Also, we will be in CA end of July/early Aug so would heat be an issue?
              In the Sierra it depends on where you go. Lower elevations along the river canyons can be brutally hot and dry but you can also opt to stay above 8,000 feet, where it may get brutally sunny but you best have something warm for when the sun goes down. You will have crowds but it is relatively easy to travel and camp off trail and find solitude. Eastside will be very dry and, yes, in the desert basins you will fry like bacon.

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              • #8
                Too many choices. If you want overnight backpacking and want to do it along the ocean, the Lost Coast is the best of the places I've been. There is good backpacking in the mountains just inland of Big Sur with spectacular scenery, but it's not right along the coast. California has lots of publicly accessible beach, but very little beach that retains its wilderness character for a long enough stretch for a multiday backpack trip--as Baaahb says, day hiking will get you most places with less trouble. Staying in San Francisco, you can (and should) spend a day hiking at Point Reyes in any case.

                We had some Canmore friends who came down two springs to ski the east side of the Sierra. One big difference they noted from the Canadian Rockies is the sustained high elevations of the Sierra. The Sierra don't match the spectacular steep peaks separated by deep valleys of the Selkirks or Canadian Rockies, but you can hike for days (or weeks for that matter) without going below 9000 feet--there are even a handful of roads leading to trailheads over 9000 feet. Also, the Sierra, oversimplifying, are essentially a tilted fault block--west is the low end of the tilt, east the high end--and the transition from 14,000 ft peaks on the crest to the high desert immediately east of them is spectacular. If you start high enough on the east side heat is not a big issue--but the drive from San Francisco is 5-6 hours or more, depending on where you go. If you have time to get off trail, or at least stay away from the John Muir Trail, you can avoid crowds most places in the Sierra. Though (and because) Tahoe is the closest part of the Sierra to San Francisco measured by driving time, it is also probably the most used backcountry in the range.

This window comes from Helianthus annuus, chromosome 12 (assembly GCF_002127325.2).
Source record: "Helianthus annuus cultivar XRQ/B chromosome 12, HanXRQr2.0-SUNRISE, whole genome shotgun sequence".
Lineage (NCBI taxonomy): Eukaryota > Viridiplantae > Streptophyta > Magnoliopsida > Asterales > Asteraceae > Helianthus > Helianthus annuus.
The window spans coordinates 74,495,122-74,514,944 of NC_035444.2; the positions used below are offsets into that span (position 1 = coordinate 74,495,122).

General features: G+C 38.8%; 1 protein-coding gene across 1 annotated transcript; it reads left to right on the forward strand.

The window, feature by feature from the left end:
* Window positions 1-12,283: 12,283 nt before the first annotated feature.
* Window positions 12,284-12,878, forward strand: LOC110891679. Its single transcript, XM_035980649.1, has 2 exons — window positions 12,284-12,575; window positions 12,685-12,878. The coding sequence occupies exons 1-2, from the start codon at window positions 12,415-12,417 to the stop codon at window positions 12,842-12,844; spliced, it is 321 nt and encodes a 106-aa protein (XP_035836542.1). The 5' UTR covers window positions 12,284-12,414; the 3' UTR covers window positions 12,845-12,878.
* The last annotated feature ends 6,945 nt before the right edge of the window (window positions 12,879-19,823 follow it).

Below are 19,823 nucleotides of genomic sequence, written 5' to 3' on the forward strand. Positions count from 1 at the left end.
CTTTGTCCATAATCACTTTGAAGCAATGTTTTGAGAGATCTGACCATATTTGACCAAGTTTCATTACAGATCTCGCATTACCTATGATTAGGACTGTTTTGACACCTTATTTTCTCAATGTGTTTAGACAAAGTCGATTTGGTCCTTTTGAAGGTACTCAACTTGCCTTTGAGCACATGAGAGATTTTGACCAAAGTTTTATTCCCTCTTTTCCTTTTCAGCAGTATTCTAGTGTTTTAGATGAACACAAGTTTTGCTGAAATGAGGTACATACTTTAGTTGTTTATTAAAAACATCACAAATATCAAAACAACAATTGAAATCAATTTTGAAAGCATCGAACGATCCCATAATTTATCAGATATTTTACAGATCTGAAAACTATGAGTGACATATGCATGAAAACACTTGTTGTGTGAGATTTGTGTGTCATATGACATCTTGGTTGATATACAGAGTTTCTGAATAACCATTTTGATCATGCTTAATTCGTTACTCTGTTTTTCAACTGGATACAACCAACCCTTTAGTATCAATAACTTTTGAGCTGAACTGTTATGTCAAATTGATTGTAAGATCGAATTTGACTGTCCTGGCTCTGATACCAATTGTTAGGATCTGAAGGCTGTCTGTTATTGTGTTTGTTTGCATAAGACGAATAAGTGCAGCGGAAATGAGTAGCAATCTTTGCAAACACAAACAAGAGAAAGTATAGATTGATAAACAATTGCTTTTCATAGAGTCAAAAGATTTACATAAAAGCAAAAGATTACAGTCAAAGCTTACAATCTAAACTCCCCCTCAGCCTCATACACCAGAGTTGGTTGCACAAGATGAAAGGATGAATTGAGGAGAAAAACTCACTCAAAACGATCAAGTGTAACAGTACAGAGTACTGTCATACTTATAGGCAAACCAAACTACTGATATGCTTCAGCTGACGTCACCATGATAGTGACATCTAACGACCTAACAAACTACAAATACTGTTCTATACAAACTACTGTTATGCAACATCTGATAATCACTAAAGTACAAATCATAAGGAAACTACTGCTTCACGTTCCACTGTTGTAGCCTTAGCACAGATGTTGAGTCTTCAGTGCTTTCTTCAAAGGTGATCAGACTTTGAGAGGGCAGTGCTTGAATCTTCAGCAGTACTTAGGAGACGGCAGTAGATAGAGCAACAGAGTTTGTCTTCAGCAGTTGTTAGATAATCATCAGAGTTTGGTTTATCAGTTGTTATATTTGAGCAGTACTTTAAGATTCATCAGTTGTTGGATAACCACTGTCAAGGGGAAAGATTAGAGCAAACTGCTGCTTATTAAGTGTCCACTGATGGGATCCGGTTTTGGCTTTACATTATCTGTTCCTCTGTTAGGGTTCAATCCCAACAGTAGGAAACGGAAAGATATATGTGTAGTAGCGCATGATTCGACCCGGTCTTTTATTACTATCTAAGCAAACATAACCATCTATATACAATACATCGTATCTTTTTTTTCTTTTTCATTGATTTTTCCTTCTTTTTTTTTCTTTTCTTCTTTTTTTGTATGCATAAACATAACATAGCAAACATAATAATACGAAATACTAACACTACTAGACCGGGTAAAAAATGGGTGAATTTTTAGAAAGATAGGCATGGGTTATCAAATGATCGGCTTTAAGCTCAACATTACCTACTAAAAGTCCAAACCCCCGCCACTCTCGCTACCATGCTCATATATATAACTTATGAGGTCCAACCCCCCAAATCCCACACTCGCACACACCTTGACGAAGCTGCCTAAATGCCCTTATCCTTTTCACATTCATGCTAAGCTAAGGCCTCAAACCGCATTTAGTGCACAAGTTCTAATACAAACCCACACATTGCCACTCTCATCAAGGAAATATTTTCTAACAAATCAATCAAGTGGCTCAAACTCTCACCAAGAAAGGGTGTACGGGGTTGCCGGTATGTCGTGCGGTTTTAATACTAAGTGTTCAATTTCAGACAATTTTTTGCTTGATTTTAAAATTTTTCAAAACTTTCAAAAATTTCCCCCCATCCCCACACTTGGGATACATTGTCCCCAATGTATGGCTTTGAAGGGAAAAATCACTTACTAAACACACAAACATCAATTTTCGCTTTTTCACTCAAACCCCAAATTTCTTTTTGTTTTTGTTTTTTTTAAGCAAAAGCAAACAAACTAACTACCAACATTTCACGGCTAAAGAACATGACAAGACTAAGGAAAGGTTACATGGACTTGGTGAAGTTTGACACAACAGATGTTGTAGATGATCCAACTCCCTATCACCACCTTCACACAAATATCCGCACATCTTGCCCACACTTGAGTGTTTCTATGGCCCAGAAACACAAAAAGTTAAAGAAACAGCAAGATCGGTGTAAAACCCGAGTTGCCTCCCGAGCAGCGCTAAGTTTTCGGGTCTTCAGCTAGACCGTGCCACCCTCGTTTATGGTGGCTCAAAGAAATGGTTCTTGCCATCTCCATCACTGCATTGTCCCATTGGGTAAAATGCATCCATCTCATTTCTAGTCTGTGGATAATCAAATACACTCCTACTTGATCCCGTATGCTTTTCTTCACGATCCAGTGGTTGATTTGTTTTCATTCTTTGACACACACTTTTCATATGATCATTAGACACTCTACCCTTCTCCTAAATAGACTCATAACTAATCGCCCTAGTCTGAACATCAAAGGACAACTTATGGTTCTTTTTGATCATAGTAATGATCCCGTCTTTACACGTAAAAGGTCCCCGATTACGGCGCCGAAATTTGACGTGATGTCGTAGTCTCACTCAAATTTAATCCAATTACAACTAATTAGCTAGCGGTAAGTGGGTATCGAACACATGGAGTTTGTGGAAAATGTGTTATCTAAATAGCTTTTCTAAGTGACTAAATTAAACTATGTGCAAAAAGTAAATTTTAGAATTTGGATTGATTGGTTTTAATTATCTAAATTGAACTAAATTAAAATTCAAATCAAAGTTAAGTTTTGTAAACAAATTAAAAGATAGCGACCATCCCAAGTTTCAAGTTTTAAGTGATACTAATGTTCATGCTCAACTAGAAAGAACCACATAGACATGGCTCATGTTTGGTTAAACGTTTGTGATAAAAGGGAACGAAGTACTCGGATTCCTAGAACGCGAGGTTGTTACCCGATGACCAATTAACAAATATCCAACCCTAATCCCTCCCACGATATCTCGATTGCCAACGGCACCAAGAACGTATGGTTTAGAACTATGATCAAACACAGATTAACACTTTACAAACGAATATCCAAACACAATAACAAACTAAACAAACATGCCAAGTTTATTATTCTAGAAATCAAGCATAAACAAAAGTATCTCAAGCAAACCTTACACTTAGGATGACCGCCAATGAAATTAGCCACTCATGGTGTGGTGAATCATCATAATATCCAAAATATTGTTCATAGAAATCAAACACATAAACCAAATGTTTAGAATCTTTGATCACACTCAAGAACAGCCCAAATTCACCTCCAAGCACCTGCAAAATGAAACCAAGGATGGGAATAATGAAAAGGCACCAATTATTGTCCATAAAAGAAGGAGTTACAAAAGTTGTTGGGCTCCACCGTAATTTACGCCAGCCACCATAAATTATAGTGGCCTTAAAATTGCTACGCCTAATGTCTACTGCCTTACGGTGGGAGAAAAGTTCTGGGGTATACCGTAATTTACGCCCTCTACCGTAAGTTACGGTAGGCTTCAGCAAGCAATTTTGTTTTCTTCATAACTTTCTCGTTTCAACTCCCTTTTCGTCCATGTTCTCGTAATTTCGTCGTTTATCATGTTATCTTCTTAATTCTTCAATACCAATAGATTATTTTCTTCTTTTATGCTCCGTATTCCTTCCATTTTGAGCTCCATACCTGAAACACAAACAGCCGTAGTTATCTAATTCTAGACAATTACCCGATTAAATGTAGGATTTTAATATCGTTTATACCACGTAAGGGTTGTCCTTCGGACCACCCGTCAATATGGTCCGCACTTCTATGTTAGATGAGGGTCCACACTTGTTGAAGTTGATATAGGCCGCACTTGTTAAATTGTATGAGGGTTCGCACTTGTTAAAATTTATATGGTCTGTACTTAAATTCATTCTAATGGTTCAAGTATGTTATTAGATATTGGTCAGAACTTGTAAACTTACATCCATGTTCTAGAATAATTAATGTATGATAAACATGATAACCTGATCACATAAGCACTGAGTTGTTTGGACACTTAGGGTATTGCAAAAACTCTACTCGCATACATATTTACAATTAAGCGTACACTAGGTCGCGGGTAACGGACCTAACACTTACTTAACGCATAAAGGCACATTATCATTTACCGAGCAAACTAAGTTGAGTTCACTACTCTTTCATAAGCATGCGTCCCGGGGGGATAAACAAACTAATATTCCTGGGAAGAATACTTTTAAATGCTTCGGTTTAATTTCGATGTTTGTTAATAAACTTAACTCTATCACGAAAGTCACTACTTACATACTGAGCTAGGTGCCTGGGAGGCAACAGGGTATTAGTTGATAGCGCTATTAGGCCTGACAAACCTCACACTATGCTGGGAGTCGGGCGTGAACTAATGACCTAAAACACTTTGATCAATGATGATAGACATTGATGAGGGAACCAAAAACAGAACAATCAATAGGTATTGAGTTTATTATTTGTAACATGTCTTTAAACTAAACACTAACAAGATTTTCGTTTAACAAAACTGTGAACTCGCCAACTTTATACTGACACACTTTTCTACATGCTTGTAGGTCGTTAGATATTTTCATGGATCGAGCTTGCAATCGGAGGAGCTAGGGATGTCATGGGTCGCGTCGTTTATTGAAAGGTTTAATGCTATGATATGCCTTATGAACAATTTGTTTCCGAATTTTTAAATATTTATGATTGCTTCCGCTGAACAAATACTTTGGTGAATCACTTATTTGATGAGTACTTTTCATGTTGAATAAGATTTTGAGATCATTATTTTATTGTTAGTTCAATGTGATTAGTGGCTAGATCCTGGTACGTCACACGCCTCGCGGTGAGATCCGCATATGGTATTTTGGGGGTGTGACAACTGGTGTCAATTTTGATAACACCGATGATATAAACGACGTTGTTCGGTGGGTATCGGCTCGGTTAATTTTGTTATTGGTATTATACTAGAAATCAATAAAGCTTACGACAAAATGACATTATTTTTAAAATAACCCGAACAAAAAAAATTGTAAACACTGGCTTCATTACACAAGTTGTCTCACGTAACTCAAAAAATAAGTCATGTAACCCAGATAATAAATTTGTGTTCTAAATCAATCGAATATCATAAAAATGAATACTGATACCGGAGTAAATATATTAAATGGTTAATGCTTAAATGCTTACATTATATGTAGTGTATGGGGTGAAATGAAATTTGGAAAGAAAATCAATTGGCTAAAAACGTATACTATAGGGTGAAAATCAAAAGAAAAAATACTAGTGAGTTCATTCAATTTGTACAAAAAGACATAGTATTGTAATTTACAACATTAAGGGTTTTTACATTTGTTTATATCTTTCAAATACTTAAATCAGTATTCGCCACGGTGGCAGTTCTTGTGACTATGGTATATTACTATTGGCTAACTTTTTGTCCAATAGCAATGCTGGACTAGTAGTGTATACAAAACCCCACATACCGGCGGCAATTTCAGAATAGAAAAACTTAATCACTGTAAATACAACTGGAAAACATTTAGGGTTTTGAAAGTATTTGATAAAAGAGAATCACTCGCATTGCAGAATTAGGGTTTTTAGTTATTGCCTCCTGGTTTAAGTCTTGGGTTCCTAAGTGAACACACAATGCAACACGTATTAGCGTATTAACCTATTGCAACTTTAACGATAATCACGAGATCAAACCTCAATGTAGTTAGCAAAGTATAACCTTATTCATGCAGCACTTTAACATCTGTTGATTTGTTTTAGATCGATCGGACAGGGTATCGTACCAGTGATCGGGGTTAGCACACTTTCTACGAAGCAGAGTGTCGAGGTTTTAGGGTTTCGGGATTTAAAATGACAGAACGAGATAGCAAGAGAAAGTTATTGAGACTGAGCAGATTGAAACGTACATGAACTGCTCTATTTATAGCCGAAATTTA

It's hard to give specific Sierra suggestions without knowing what you want: high peaks? solitude? minimum driving time? beautiful lakes? A couple of books you might look at: Paul Richins, Trekking California (covers the Lost Coast as well as many mountain areas); Steve Roper, Sierra High Route--Traversing Timberline Country.

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                • #9
                  Mineral King. The Mono Recesses (take the boat taxi on Lake Edison, and the entertaining Kaiser Pass Road to get there). Or head out south of there from Florence Lake. Less known, but badass and beautiful places in the High Sierra.

                  Mine the forums on highsierratopix.com for ideas. A handful of people here (me included) post there from time to time. Or, at least, I recall seeing old TTips names over there.

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                  • #10
                    If you are flying into SF and visiting friends there I think I would save money on gas and spend time hiking around Mt Tam, Point Reyes and the Marin Headlands. Also I would head south and hike in the Mid Peninsula area, Big Basin and visit the beaches between Santa Cruz and SF. There is plenty of beautiful hiking directly North and South of SF. You could do these as day trips from SF. This would maximize your time on the ground instead of in the car and you would see some spectacularly beautiful country vastly different from what you see in the Canadian Rockies. It would also most likely be perfect weather for hiking cool mornings and warm, breezy afternoons.